Anyway, may I add my opinion why Negrense seem to be goodlooking than those in Iloilo– I think it is because Negros was inhabited or rather populated by immigrants from Iloilo who were Mestizos (both Spaniard and of European descent). Remember that during the sugar boom , the wealthy families bought lands and some even permanently transferred and built their mansion in Negros. That’s a historical fact.

  54. Bong

    Proud to be called Ilongga! It gave a good feeling always when identified as Ilonggo … wherever when one know you’re an Ilonggo speaking, automatic they will speak in dialect, and i find this attitude very heartwarming <3

  55. nelly

    Definitely Ilongga!

  56. liz

    We need more of this Bob. Thank you for this. People need to know…bout the classy Ilonggos, great academicians and politicians as well…home of the Lopezes too.

  57. Janna Marie Sia

    No. 6 is definitely true. I’m smiling while reading it. Even artists from Manila can prove this. :)

  58. absolutely true, especially number 5. ilonggos are really the most discriminating food critic. it shows, actually, in their food. if you haven’t tried ilonggo food before, you might never leave: from their posh restaurants to the lowly batchoyan, inasalan or patahan, they always manage to serve exquisite food. i tried it 14 years ago, and i never left.

  59. Jean

    Basta Ilonggo kg Ilongga gwapo kag gwapa ;)
    Proud gid ko nga naghalin ko sa City of Love, Iloilo. Pero daw wala gd may nagahambal Ilonggo di aw?!? (mangkot mn lang ha!) Ipalapnag ang aton hambalanon nga tinawhan bisan nagaduyan, kanami lang pamatin-an :D
    Salamat gd Bob sa pagpaintindi sang aton ginhalinan. Tubtub sa liwat mo nga blog.
    Keep it up!

  60. Janice Vina G. Dotimas

    Hi Bob!
    Thank you for this article! Hidlaw man ko sang Iloilo ba! I was born in Fabrica, Negros Occidental. Ti, am I considered Ilonggo man?

  61. Moon Cake

    I’m from the Southern Philippines and have lived in Iloilo for almost 5 years now and this article is quite a hit and miss based on my own personal observations. But kudos since it’s well written. :)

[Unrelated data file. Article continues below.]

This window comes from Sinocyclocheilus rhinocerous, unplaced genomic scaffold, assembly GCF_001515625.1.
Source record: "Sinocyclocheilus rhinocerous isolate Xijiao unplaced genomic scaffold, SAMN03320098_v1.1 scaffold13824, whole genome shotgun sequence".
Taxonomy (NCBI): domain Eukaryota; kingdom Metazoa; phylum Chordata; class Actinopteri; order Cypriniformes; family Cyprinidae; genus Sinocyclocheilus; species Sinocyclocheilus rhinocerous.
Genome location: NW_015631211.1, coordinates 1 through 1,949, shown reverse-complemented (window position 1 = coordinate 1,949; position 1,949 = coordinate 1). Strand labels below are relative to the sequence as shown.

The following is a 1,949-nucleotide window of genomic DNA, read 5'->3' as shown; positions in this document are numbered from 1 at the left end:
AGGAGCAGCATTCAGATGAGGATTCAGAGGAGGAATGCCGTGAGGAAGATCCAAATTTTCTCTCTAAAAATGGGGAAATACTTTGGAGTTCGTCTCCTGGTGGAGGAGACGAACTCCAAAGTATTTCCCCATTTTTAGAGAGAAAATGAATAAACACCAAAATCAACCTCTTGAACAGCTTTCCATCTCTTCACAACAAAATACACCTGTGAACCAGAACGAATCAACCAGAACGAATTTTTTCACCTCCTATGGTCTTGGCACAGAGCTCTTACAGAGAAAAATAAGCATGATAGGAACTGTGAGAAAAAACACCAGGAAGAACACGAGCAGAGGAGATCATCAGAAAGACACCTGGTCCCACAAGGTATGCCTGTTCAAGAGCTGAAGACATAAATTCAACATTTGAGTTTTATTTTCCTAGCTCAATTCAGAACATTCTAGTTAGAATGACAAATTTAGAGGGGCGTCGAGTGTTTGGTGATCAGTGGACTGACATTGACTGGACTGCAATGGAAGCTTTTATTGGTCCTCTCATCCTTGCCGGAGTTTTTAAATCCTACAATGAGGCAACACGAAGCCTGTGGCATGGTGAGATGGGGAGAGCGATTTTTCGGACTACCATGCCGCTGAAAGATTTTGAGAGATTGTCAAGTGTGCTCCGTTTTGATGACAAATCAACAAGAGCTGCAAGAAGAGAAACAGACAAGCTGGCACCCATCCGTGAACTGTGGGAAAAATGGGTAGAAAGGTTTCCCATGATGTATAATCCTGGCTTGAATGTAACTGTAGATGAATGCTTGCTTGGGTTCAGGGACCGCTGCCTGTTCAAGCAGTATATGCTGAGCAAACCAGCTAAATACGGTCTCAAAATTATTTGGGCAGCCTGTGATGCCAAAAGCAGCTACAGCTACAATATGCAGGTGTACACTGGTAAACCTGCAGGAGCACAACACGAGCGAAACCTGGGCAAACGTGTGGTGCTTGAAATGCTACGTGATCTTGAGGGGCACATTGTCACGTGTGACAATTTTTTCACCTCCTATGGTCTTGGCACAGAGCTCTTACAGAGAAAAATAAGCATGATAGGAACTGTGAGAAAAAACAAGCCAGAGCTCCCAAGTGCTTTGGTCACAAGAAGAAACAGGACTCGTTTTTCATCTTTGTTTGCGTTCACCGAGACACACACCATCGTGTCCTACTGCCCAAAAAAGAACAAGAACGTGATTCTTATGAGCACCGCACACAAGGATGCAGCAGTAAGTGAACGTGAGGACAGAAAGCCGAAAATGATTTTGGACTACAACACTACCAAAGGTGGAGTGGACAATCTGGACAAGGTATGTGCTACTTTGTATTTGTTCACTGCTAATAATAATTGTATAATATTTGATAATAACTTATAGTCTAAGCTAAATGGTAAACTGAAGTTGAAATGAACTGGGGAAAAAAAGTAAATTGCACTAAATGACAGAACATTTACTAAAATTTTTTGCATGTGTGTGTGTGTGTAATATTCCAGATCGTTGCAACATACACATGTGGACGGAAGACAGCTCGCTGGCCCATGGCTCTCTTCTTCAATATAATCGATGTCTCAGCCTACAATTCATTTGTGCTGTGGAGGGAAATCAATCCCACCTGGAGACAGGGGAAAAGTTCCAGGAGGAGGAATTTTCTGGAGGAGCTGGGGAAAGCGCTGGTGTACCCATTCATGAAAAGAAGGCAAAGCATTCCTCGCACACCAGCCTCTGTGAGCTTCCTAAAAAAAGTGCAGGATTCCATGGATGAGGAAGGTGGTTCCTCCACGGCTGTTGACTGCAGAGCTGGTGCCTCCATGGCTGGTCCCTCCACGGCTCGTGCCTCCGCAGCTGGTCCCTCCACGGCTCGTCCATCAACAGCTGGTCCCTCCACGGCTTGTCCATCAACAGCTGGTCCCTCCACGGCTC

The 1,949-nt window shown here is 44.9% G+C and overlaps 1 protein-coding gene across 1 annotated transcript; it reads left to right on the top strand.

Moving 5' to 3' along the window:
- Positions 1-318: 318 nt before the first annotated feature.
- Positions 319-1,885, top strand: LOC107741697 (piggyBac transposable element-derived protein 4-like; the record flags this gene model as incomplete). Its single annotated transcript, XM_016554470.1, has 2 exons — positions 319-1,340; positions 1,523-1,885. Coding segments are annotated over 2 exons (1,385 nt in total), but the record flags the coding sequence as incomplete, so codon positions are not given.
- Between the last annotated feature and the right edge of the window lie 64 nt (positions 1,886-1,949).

62. Jebb

    Ilonggo gid ko ah. :)

  63. Numbers’ 6-10 is so me! Though I’m half ilonggo, I’m super proud of my rich maternal family’s heritage. Thank you for posting this!

  64. CEnda Narvaez

    Gai ko man nga amo ko sini kay..true Ilonggo gid ko gali. Damo damo gid nga salamat for this. Indi man ko old rich..the rest best describe ma. :-)

  65. gabriel summer abeja

    tama. maski diri ako gibata sa general santos city pero by heart ilonggo gid. my nanay always keep telling me how beautiful the place is and same with the people there… thank you for additional info about the ilonggos…

  66. Laarni A. Ortega

    Sir Bob your write ups always never fail to deliver and hit the meat of the matter. I’m a frequent reader of your blog. But this, I can’t help but leave a note, you made me love even more my individuality as an Ilongga. Thank God you’re a fellow Ilonggo.

    Keep on inspiring us Sir!

  67. chico

    Maayo gid nga blog.. salamat sa pag tanaw sa mga positive na mga perception sang ilonggo!.. makabulig gid ni sa mga tawo para makilala kung diin gid sila nag halalin.. :) kodus para simo! :D

  68. Ryan Amantillo

    I really don’t read article or blogs or whatever they call it… But this one is a must read. Congratulations to you!

  69. Neonita Arenga Burns

    Thank you Bob for the blog. Well said and a very good read. Very proud to be an Ilonggo!

  70. E. Celeste

    Proud to be an ilongga!!! Ipadayaw gid ina naton!!

  71. arlene franco bonete

    Great one, Bob;)

  72. Julie Ann Esungga

    So true! This article made me realized how much I’ve been missing my hometown, Iloilo. Missing the serenity of the beaches which are very accessible wherever you are in Iloilo. The food which reveals the history of an Ilonggo and most of all, the people who are known to be sweet and “mapinalangga-on.” Only a born Ilonggo has this innate quality. :)

    ILOILO ang banwa ko!

    Thank you and Thumbs up, Sir Bob!

  73. Daniboi Perez

    I was made and born in Mindanao. But my parents originate from Iloilo. My father came from Pototan while mama came from Dingle. Reading this article made me proud of being an Ilongo. Bisan malaka lang kami makabalik kag makabakasyon dira sa Ilolo, pero wala kmi nagakalipat sa pagsugilanon sang Hiniligaynon. Tama ka tuod nga ang mga Ilongo mapinalanggaon kag matinahuron, mga matahom ang mga lin-ay sang Iloilo. Relihiyuso kag indi sang daluk. Kag nagatuman sang iya ginapaaad. Salamat gid Sir Bob sa article mo. Kabay pa nga ang aton Diyos magbugay sa imo kag sa imo pamilya sang maayo na panglawas kag bugana na bag-ong tuig.

  74. Rham Ternura

    WOW ILOILO,,,PROUD to be an ILONGGO,,,hala bira ILOILO

  75. Eugene Vince

    Lingaw gid ko diri maglantaw sang blog nyo ba! Igo gid sa patad ya gid ang pagdescribe sang isa ka ilonggo. God Bless and More power to this blog!! Proud to be an Ilonggo

  76. Kaye Fabronero

    Hi Sir Bob!